Monday, July 15, 2013
I am pleased to report that I am beginning to recover from my reactions to the verdict of stunned disbelief, rage and depression. I feel better today than I did yesterday, and with a little bit of luck, I might even find something to smile about today.
I want to reemphasize what I said yesterday because I do not believe it is possible to underestimate the importance of the two primary police investigators vouching for the defendant.
Investigator Chris Serino and Officer Doris Singleton of the Sanford Police Department testified at the defendant’s trial that they believed his claim of self-defense despite Zimmerman’s minimal and insignificant injuries, numerous lies and material inconsistencies in his stories to them and his admission that he passed up two opportunities to identify himself as a concerned member of Neighborhood Watch and ask the teen if he needed assistance. They did not even arrest Zimmerman.
And shame on Chris Serino and Doris Singleton for vouching for a child killer.
I also cringed in dismay watching Don West cross examine Rachel Jenteal. At the time, I thought the jury would feel sorry for her and despise Don West. Apparently, they decided that she was a liar even though she had no motive to lie and much of her testimony was corroborated by other evidence.
No witness should ever have to endure such lengthy despicable treatment. Bernie de la Rionda should have stopped it with objections to West’s incessant badgering.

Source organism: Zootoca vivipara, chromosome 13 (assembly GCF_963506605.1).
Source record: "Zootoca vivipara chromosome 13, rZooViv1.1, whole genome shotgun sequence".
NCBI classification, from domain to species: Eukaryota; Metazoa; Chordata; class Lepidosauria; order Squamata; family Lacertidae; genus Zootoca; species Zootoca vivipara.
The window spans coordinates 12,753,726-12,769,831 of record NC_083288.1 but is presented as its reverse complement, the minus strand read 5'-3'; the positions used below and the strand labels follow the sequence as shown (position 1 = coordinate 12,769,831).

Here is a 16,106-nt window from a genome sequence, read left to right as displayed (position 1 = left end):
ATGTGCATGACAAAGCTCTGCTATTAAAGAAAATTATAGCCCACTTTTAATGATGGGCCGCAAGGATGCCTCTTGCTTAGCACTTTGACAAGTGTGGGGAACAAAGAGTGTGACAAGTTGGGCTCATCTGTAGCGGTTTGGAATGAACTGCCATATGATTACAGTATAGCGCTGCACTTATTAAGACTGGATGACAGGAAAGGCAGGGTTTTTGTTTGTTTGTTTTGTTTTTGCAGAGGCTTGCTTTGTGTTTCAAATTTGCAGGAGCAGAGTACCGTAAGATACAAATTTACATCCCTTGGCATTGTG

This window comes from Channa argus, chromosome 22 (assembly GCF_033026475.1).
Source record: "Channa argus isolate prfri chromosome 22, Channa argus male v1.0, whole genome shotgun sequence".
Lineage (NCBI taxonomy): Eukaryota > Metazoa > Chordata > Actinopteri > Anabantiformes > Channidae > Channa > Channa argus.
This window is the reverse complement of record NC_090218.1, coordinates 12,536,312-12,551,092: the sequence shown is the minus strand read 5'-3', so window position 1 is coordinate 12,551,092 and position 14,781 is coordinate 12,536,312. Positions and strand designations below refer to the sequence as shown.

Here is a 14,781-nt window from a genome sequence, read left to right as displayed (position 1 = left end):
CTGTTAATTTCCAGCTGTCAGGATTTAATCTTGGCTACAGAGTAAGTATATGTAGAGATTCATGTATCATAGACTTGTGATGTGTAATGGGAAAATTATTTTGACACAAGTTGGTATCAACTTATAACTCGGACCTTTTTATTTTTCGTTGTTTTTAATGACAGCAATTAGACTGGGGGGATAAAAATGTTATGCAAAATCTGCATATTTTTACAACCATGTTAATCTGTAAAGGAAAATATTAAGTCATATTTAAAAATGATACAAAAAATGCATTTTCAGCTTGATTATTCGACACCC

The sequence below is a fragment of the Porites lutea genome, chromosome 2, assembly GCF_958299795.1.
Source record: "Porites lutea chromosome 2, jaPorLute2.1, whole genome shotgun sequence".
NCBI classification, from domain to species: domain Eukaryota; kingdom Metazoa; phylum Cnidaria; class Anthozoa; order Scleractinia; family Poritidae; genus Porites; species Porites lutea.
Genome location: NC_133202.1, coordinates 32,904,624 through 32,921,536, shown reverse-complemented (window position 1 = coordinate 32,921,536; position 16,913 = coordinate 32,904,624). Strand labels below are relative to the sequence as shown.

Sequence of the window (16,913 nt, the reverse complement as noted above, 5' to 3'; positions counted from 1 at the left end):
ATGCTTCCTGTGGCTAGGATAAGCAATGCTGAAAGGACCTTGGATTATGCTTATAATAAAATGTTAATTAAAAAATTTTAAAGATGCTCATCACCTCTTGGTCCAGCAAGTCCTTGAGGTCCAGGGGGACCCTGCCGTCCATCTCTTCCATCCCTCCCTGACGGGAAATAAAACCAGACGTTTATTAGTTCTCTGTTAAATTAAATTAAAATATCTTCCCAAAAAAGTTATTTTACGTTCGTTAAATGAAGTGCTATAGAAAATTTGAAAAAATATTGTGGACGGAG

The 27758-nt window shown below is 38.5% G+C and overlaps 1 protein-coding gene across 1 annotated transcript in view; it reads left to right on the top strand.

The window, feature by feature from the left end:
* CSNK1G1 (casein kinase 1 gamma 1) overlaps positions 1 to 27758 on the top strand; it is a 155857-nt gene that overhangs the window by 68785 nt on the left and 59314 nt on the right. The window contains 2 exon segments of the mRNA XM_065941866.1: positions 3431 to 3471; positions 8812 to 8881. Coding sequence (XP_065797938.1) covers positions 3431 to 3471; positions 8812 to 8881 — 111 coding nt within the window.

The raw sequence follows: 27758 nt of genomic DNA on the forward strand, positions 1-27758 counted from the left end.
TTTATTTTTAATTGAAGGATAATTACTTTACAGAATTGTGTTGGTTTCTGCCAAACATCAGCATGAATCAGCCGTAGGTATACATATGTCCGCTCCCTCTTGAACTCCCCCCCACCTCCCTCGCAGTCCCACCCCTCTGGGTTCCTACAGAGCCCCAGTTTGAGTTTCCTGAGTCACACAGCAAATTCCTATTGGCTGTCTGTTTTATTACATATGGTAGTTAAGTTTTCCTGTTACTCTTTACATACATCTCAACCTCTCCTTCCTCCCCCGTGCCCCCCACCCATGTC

I also was extremely disappointed by Judge Nelson’s decision not to strike the testimony of defense witnesses who violated the sequestration rule.
Throughout the case, Mark O’Mara kept repeating a false narrative about the case that the news media kept repeating as fact. Bernie de la Rionda requested a gag order three times, but his requests were denied. In retrospect, they should have been granted.
O’Mara escalated his attack against Trayvon Martin’s character by publicizing inadmissible personal information obtained from Trayvon’s phone after prospective jurors received their summons to jury duty, thereby assuring that most of them would be exposed to extremely prejudicial, irrelevant and inadmissible evidence. In retrospect, Judge Nelson should have held him in contempt and jailed him for that misconduct.
When all is said and done, I think people will remember this case as a terrible injustice engineered by two dishonest and sadistic lawyers who gamed the system by breaking every rule in the book.
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